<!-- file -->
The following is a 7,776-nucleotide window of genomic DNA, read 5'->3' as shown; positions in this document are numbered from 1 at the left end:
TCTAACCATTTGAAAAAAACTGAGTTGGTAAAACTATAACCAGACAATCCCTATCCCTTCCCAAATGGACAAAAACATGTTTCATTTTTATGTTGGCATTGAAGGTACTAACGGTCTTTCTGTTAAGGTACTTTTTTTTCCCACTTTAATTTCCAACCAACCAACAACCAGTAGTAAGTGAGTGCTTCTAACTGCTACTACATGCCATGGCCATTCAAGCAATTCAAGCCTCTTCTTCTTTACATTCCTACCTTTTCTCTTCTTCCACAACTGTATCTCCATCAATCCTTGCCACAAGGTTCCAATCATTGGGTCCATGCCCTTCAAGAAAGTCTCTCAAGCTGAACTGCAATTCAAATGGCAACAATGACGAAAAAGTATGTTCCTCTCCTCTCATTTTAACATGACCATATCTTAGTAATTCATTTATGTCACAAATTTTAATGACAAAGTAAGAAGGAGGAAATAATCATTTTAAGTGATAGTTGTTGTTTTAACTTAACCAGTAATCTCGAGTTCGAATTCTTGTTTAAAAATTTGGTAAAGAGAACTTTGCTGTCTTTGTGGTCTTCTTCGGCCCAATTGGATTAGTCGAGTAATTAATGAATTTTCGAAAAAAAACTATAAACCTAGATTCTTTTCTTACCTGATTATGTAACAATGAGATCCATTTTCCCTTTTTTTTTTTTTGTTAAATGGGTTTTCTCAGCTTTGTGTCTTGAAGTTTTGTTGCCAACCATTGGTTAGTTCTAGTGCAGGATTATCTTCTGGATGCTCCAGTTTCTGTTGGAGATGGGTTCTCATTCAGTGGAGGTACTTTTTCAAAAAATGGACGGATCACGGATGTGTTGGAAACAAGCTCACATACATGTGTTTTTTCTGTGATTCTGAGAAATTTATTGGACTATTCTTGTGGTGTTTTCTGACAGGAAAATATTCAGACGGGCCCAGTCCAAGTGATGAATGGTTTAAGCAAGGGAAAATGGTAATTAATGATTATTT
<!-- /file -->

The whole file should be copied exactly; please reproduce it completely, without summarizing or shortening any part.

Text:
The following is a 7,776-nucleotide window of genomic DNA, read 5'->3' as shown; positions in this document are numbered from 1 at the left end:
TCTAACCATTTGAAAAAAACTGAGTTGGTAAAACTATAACCAGACAATCCCTATCCCTTCCCAAATGGACAAAAACATGTTTCATTTTTATGTTGGCATTGAAGGTACTAACGGTCTTTCTGTTAAGGTACTTTTTTTTCCCACTTTAATTTCCAACCAACCAACAACCAGTAGTAAGTGAGTGCTTCTAACTGCTACTACATGCCATGGCCATTCAAGCAATTCAAGCCTCTTCTTCTTTACATTCCTACCTTTTCTCTTCTTCCACAACTGTATCTCCATCAATCCTTGCCACAAGGTTCCAATCATTGGGTCCATGCCCTTCAAGAAAGTCTCTCAAGCTGAACTGCAATTCAAATGGCAACAATGACGAAAAAGTATGTTCCTCTCCTCTCATTTTAACATGACCATATCTTAGTAATTCATTTATGTCACAAATTTTAATGACAAAGTAAGAAGGAGGAAATAATCATTTTAAGTGATAGTTGTTGTTTTAACTTAACCAGTAATCTCGAGTTCGAATTCTTGTTTAAAAATTTGGTAAAGAGAACTTTGCTGTCTTTGTGGTCTTCTTCGGCCCAATTGGATTAGTCGAGTAATTAATGAATTTTCGAAAAAAAACTATAAACCTAGATTCTTTTCTTACCTGATTATGTAACAATGAGATCCATTTTCCCTTTTTTTTTTTTTGTTAAATGGGTTTTCTCAGCTTTGTGTCTTGAAGTTTTGTTGCCAACCATTGGTTAGTTCTAGTGCAGGATTATCTTCTGGATGCTCCAGTTTCTGTTGGAGATGGGTTCTCATTCAGTGGAGGTACTTTTTCAAAAAATGGACGGATCACGGATGTGTTGGAAACAAGCTCACATACATGTGTTTTTTCTGTGATTCTGAGAAATTTATTGGACTATTCTTGTGGTGTTTTCTGACAGGAAAATATTCAGACGGGCCCAGTCCAAGTGATGAATGGTTTAAGCAAGGGAAAATGGTAATTAATGATTATTT